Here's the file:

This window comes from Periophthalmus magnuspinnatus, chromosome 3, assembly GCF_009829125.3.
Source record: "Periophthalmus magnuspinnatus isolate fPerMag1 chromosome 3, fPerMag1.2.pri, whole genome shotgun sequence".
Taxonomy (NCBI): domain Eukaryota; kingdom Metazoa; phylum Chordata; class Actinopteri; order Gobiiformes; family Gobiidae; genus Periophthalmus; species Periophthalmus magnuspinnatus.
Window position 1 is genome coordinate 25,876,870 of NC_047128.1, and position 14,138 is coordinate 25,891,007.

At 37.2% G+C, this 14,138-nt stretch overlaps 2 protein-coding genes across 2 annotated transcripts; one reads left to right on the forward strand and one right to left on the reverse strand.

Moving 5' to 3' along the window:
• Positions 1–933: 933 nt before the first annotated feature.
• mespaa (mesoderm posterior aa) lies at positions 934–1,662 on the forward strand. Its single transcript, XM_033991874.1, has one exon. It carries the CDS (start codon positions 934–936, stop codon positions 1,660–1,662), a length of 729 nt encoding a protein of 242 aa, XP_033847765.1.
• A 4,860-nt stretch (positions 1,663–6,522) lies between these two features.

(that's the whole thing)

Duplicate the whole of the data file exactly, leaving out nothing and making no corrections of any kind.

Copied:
This window comes from Periophthalmus magnuspinnatus, chromosome 3, assembly GCF_009829125.3.
Source record: "Periophthalmus magnuspinnatus isolate fPerMag1 chromosome 3, fPerMag1.2.pri, whole genome shotgun sequence".
Taxonomy (NCBI): domain Eukaryota; kingdom Metazoa; phylum Chordata; class Actinopteri; order Gobiiformes; family Gobiidae; genus Periophthalmus; species Periophthalmus magnuspinnatus.
Window position 1 is genome coordinate 25,876,870 of NC_047128.1, and position 14,138 is coordinate 25,891,007.

At 37.2% G+C, this 14,138-nt stretch overlaps 2 protein-coding genes across 2 annotated transcripts; one reads left to right on the forward strand and one right to left on the reverse strand.

Moving 5' to 3' along the window:
• Positions 1–933: 933 nt before the first annotated feature.
• mespaa (mesoderm posterior aa) lies at positions 934–1,662 on the forward strand. Its single transcript, XM_033991874.1, has one exon. It carries the CDS (start codon positions 934–936, stop codon positions 1,660–1,662), a length of 729 nt encoding a protein of 242 aa, XP_033847765.1.
• A 4,860-nt stretch (positions 1,663–6,522) lies between these two features.